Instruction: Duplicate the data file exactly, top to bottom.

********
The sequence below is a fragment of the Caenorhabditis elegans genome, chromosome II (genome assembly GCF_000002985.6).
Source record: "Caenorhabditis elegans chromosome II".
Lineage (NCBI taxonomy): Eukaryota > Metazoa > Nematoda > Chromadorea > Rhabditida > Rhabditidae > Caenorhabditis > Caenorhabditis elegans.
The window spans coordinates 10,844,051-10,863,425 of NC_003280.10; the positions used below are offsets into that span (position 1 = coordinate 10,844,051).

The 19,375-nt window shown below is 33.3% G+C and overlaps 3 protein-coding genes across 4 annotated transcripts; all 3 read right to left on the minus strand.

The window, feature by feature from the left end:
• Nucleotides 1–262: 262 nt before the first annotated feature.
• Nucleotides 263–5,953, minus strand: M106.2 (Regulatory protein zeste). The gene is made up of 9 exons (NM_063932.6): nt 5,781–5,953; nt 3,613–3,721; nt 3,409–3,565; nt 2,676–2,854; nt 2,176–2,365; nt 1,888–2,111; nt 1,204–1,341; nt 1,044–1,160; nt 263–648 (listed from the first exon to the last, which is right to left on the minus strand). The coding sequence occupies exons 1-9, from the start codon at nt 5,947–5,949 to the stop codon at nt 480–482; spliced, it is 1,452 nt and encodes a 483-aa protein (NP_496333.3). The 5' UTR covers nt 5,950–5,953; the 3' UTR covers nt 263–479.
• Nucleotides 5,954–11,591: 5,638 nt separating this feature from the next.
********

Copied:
The sequence below is a fragment of the Caenorhabditis elegans genome, chromosome II (genome assembly GCF_000002985.6).
Source record: "Caenorhabditis elegans chromosome II".
Lineage (NCBI taxonomy): Eukaryota > Metazoa > Nematoda > Chromadorea > Rhabditida > Rhabditidae > Caenorhabditis > Caenorhabditis elegans.
The window spans coordinates 10,844,051-10,863,425 of NC_003280.10; the positions used below are offsets into that span (position 1 = coordinate 10,844,051).

The 19,375-nt window shown below is 33.3% G+C and overlaps 3 protein-coding genes across 4 annotated transcripts; all 3 read right to left on the minus strand.

The window, feature by feature from the left end:
• Nucleotides 1–262: 262 nt before the first annotated feature.
• Nucleotides 263–5,953, minus strand: M106.2 (Regulatory protein zeste). The gene is made up of 9 exons (NM_063932.6): nt 5,781–5,953; nt 3,613–3,721; nt 3,409–3,565; nt 2,676–2,854; nt 2,176–2,365; nt 1,888–2,111; nt 1,204–1,341; nt 1,044–1,160; nt 263–648 (listed from the first exon to the last, which is right to left on the minus strand). The coding sequence occupies exons 1-9, from the start codon at nt 5,947–5,949 to the stop codon at nt 480–482; spliced, it is 1,452 nt and encodes a 483-aa protein (NP_496333.3). The 5' UTR covers nt 5,950–5,953; the 3' UTR covers nt 263–479.
• Nucleotides 5,954–11,591: 5,638 nt separating this feature from the next.